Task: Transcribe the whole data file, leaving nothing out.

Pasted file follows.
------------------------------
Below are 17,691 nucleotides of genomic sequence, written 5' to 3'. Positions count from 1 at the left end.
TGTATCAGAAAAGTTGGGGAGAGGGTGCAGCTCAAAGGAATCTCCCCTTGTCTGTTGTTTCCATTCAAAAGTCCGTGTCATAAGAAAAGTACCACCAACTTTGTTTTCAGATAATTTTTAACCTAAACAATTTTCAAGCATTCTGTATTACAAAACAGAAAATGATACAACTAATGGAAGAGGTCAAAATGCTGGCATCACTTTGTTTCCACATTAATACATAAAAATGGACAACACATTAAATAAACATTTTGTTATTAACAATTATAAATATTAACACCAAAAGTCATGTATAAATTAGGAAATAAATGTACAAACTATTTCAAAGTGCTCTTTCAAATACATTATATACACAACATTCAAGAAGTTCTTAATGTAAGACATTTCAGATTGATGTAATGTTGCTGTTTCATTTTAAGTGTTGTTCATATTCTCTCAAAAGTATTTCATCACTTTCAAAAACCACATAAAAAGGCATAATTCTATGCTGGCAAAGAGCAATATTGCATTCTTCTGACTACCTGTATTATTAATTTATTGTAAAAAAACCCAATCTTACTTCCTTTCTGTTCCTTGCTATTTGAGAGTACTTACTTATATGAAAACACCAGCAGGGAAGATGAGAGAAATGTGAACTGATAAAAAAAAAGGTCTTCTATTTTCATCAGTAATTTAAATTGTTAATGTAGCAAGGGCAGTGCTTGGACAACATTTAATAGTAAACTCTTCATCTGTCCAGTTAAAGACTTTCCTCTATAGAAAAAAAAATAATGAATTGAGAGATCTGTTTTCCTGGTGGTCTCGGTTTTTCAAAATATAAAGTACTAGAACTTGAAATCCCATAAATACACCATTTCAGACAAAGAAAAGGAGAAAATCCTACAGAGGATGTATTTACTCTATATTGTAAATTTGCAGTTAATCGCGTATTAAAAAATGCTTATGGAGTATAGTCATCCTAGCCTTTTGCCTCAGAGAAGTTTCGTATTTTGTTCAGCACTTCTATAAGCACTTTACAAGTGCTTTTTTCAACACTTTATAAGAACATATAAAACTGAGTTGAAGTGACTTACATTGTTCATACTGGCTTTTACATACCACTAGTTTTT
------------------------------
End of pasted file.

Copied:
Below are 17,691 nucleotides of genomic sequence, written 5' to 3'. Positions count from 1 at the left end.
TGTATCAGAAAAGTTGGGGAGAGGGTGCAGCTCAAAGGAATCTCCCCTTGTCTGTTGTTTCCATTCAAAAGTCCGTGTCATAAGAAAAGTACCACCAACTTTGTTTTCAGATAATTTTTAACCTAAACAATTTTCAAGCATTCTGTATTACAAAACAGAAAATGATACAACTAATGGAAGAGGTCAAAATGCTGGCATCACTTTGTTTCCACATTAATACATAAAAATGGACAACACATTAAATAAACATTTTGTTATTAACAATTATAAATATTAACACCAAAAGTCATGTATAAATTAGGAAATAAATGTACAAACTATTTCAAAGTGCTCTTTCAAATACATTATATACACAACATTCAAGAAGTTCTTAATGTAAGACATTTCAGATTGATGTAATGTTGCTGTTTCATTTTAAGTGTTGTTCATATTCTCTCAAAAGTATTTCATCACTTTCAAAAACCACATAAAAAGGCATAATTCTATGCTGGCAAAGAGCAATATTGCATTCTTCTGACTACCTGTATTATTAATTTATTGTAAAAAAACCCAATCTTACTTCCTTTCTGTTCCTTGCTATTTGAGAGTACTTACTTATATGAAAACACCAGCAGGGAAGATGAGAGAAATGTGAACTGATAAAAAAAAAGGTCTTCTATTTTCATCAGTAATTTAAATTGTTAATGTAGCAAGGGCAGTGCTTGGACAACATTTAATAGTAAACTCTTCATCTGTCCAGTTAAAGACTTTCCTCTATAGAAAAAAAAATAATGAATTGAGAGATCTGTTTTCCTGGTGGTCTCGGTTTTTCAAAATATAAAGTACTAGAACTTGAAATCCCATAAATACACCATTTCAGACAAAGAAAAGGAGAAAATCCTACAGAGGATGTATTTACTCTATATTGTAAATTTGCAGTTAATCGCGTATTAAAAAATGCTTATGGAGTATAGTCATCCTAGCCTTTTGCCTCAGAGAAGTTTCGTATTTTGTTCAGCACTTCTATAAGCACTTTACAAGTGCTTTTTTCAACACTTTATAAGAACATATAAAACTGAGTTGAAGTGACTTACATTGTTCATACTGGCTTTTACATACCACTAGTTTTT